The most British memory?

This isn’t exactly new (The Register from 2013), but, as it came up elsewhere and is a story both amusing and technical interesting, I might share it here, as well. Namely, it’s about Alan Turing’s proposal to substitute the mercury in EDSAC’s delay lines by gin!
(At least, there wouldn’t have been a breach of etiquette involved in running EDSAC in the morning, I guess.)

The reason behind this was mostly cost (in modern terms: the mercury required to fill the memory tanks of the EDSAC reconstruction would have come at about £160,000), but it would have also made sense from a technical perspective. So, without further spoilers, head over to The Register:


By coincidence I’ve just unearthed a tab which mentions this gin idea of Turing’s, the 1967 Turing award lecture by Maurice V. Wilkes:

Some snippets, unrelated to gin:

two groups of programmers; the first comprised the “primitives,” who believed that, all instructions should be written in octal, hexadecimal, or some similar form, and who had no time for what they called fancy schemes, while the second comprised the “space cadets,” who saw themselves as the pioneers of a new age

Incidentally, I fear that in that automatic programming debate Turing would have been definitely on the side of the primitives. The programming system that he devised for the pioneering computer at Manchester University was bizarre in the extreme. He had a very nimble brain himself and saw no need to make concessions to those less well-endowed

I well remember that once, during a lecture, when he was multiplying some decimal numbers together on the blackboard to illustrate a point about checking a program, we were all unable to follow his working until we realized that he had written the numbers backwards. I do not think that he was being funny, or trying to score off us; it was simply that he could not appreciate that a trivial matter of that kind could affect anybody’s understanding one way or the other.


Interesting. And for me, the second time I have heard mention of mercury being used in an interesting way, the first being on some cars for stability. Idea was that you’d have some network of conduits on the bottom part of the car, half filled with mercury. When you’d abruptly turn your car left for instance, inertia would push the mercury on the right side of the car and it being heavy would stabilize it, or something to that effect.
I think the cost was also the factor that led to this being discarded as a feasible solution on the long run.

I never actually found a reference of that more than two different people that told me about that, so not sure if that’s actually true, though.

we were all unable to follow his working until we realized that he had written the numbers backwards

It actually makes a lot of sense for numbers to be written little-endian, i.e. lowest digit first. I believe we have the system we do because when we imported decimal numbers from Arabic we used their format, but without understanding that they were embedded in a right-to-left language. We should have reversed the order of digits when we copied arabic numerals into Western languages.

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But spoken numbers are big-endian in English: Three thousand, five hundred and seventy four. It is natural to write that down as 3574 so the reader can speak it “on the fly” when going left to right in the text.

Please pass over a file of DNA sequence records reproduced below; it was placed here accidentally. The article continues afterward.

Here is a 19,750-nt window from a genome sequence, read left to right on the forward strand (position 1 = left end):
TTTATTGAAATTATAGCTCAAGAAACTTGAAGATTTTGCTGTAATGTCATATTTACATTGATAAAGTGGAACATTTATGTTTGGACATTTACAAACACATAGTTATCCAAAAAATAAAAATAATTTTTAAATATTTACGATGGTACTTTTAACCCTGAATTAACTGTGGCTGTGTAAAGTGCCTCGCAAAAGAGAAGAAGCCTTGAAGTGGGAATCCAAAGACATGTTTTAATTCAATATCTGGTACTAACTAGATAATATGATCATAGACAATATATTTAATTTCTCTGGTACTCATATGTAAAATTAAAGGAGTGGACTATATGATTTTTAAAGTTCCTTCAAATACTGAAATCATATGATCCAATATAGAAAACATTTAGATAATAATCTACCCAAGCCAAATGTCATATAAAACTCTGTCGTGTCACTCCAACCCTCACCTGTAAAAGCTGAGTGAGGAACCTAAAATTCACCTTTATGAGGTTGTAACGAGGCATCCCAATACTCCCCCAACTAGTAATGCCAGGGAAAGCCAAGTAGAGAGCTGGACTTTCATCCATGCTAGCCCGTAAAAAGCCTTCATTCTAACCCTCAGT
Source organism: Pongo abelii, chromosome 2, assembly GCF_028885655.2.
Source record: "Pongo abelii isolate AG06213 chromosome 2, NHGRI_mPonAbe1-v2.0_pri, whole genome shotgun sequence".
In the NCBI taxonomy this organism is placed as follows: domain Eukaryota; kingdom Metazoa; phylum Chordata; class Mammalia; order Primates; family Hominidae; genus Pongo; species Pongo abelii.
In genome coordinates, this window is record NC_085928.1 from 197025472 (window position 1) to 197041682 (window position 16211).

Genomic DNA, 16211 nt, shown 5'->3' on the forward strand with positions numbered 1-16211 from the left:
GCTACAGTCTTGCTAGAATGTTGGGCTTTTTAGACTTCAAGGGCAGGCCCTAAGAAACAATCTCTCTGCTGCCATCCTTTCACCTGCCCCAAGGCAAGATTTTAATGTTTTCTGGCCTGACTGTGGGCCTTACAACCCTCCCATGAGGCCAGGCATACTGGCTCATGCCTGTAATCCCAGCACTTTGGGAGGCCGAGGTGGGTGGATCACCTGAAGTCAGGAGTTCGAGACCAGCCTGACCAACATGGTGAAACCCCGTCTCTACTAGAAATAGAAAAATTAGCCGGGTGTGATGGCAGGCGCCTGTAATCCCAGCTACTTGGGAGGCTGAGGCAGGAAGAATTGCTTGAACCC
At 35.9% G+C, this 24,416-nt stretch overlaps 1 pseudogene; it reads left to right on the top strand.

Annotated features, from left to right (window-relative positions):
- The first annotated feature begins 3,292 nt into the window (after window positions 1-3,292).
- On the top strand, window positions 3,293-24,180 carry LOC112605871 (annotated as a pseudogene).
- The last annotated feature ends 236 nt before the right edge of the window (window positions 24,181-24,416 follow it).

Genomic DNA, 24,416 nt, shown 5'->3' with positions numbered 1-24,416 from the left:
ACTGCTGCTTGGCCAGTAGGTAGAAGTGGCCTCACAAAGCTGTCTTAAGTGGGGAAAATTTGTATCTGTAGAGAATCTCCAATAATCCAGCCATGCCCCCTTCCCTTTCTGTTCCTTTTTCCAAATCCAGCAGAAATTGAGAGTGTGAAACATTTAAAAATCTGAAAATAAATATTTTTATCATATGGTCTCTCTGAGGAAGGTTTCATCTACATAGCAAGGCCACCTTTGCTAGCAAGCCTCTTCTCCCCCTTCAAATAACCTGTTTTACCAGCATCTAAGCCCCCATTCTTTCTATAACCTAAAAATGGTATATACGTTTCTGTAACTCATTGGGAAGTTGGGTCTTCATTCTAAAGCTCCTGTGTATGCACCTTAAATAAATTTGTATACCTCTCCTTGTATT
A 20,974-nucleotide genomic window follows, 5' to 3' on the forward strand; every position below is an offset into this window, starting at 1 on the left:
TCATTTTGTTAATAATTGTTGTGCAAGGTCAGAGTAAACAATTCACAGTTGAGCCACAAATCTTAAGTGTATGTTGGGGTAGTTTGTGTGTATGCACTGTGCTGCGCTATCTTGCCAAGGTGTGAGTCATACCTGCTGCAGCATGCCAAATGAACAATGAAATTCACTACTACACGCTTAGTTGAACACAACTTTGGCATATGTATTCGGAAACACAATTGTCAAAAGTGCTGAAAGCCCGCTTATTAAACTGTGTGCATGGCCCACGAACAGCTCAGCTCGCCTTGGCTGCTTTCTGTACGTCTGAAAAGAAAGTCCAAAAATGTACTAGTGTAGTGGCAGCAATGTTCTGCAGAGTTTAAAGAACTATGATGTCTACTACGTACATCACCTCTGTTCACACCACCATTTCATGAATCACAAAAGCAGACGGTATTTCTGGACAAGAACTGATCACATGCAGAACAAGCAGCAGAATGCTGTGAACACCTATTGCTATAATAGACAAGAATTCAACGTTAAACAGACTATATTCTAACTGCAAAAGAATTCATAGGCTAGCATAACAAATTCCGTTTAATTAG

Though to be fair, you do have to scan the whole number before you can go back to the 3 and know it is “three thousand” and not “thirty thousand” or “three hundred”.


(In my childhood, it was just about still possible to give a time in little endian order: five and twenty to three, for example.)

Still using roman numerals out here. :slight_smile:
Language changes over time. Who knows someday numbers could be read
in revese order. Big endian vs little endian in English is new for me.
I am just happy that we got ZERO as a nothing number.

Also, see Jane Austen, where protagonists used to be aged three and twenty… :slight_smile:

@oldben D!
Duodecimal makes a lot of sense, since we can count an extra number for a full hand by using a fist for 6 – and two handfulls is 12. It’s actually rather amazing that we should have lost the ability to count two more numbers when using our hands for counting, down the road that is human history. (Which somehow also shows that efficency isn’t always king.)

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Some cultures still count much higher than 12 using body parts. For example, they may start with the fingers on one hand but then move up via elbow and shoulder and then across the body and down the other arm. I seem to recall that in one group the nose counts as 14. And yes, there are some that include the male appendage, making life mathematically difficult for women. I don’t think any of these cultures has yet moved on to calculus.

Are the mercury delay lines in this gin story the very same ones that involved originally sending the mercury back to the manufacturer to be washed of contaminants? That story reminds me of how different things were back-in-the-day w.r.t. repair versus replace. After rabbits chewed through my EV charge cable, the car dealership said I had to buy a whole new charger for $1,000. They couldn’t simply fix the cable. Alas, I capitulated, but bought a used one on eBay for $136.

Or you can just say “three five seven four” which covers most use-cases. And today we’ve managed to create an email addressing system which demands much the same, “emm aye you are why…”